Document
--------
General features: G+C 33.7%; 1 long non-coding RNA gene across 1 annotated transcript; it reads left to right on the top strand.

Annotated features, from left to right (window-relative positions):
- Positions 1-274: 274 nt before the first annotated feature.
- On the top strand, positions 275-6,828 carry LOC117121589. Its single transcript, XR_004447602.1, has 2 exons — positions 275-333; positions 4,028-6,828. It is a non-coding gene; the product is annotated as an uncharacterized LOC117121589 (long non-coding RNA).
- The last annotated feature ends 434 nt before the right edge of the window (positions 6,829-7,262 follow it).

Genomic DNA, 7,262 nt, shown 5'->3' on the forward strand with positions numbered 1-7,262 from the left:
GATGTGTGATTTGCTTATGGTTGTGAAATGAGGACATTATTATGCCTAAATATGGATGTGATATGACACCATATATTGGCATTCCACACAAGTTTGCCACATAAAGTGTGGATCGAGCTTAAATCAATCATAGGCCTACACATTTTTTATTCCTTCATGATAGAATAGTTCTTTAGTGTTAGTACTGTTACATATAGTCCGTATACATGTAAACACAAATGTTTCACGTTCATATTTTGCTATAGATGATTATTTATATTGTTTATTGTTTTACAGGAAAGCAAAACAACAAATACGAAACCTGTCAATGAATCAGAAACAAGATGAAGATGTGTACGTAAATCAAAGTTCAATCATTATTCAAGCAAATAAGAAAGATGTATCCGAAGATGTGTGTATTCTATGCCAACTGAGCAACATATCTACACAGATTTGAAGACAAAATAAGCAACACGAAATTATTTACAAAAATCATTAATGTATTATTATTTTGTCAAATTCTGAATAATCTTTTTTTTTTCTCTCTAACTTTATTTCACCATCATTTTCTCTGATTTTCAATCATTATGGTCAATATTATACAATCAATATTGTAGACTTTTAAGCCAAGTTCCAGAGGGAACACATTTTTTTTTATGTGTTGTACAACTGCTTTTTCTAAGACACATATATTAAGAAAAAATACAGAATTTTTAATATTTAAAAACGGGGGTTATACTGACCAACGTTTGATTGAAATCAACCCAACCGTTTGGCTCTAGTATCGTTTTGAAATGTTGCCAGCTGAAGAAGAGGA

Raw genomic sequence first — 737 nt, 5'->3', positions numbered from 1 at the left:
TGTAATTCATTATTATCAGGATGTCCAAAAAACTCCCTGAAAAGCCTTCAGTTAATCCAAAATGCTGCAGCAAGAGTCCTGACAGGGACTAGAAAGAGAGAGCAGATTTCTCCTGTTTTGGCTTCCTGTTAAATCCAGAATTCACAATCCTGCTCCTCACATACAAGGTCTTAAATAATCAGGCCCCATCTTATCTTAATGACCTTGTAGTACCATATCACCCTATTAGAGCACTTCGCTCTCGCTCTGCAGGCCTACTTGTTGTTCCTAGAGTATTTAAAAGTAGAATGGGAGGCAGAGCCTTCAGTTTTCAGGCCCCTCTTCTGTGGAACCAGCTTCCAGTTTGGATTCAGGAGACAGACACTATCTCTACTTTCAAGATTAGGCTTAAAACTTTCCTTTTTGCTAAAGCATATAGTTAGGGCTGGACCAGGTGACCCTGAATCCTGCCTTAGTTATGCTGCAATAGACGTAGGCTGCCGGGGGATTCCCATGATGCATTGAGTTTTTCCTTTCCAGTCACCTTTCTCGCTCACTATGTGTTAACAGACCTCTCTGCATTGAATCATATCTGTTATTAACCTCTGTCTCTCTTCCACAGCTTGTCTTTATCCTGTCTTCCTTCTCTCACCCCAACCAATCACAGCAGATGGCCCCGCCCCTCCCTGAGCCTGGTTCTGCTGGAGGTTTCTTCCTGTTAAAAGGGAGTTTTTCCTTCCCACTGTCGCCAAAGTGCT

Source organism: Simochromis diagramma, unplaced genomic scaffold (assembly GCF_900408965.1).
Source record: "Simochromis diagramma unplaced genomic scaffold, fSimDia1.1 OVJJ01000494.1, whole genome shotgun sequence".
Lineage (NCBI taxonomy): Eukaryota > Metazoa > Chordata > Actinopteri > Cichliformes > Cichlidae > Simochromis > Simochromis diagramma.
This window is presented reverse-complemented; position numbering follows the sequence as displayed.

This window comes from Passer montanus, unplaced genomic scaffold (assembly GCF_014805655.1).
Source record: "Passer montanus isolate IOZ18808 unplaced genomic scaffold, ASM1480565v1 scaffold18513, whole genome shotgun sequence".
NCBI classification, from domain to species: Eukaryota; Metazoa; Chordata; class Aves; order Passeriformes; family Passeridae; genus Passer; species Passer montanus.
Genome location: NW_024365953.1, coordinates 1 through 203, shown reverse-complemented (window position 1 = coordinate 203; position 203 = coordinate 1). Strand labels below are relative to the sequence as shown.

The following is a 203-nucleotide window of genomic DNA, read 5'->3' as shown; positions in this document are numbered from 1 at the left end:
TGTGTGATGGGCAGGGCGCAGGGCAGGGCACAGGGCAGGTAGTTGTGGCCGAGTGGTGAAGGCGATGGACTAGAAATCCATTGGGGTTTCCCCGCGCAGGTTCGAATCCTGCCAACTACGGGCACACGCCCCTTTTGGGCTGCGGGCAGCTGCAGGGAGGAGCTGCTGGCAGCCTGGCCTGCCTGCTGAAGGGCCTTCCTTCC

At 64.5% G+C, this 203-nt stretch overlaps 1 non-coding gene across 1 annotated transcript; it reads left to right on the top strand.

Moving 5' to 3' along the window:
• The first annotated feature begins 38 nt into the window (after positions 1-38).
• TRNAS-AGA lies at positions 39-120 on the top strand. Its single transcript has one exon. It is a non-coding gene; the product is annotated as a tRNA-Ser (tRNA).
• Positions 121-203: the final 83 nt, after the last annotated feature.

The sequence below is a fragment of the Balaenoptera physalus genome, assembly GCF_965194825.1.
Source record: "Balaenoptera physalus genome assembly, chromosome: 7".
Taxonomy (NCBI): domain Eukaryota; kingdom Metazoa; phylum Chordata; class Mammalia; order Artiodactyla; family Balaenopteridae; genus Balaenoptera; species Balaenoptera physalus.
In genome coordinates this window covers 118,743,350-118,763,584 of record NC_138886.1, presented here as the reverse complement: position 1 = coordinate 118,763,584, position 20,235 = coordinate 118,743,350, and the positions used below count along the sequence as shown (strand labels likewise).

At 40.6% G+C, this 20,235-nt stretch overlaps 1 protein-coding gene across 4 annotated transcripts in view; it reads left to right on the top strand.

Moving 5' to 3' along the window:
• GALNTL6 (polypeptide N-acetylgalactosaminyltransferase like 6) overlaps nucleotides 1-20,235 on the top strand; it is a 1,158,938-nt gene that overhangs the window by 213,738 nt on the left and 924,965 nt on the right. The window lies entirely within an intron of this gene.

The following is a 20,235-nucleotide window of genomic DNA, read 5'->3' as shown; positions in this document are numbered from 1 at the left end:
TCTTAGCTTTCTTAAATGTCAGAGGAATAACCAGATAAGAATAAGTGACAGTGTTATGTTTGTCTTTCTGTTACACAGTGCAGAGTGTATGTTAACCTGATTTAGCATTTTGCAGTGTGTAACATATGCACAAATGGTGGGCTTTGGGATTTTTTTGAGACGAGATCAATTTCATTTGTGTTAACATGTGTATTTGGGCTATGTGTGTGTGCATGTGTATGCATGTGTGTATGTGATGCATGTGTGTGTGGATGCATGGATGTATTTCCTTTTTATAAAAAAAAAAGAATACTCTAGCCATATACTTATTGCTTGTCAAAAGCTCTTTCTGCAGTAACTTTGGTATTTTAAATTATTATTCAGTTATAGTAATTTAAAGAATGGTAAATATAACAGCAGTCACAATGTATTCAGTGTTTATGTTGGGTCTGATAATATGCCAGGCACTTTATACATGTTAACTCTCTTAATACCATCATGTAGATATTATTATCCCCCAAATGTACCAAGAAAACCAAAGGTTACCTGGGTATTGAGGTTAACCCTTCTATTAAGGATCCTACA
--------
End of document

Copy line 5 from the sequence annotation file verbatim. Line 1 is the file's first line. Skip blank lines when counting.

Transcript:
- The last annotated feature ends 434 nt before the right edge of the window (positions 6,829-7,262 follow it).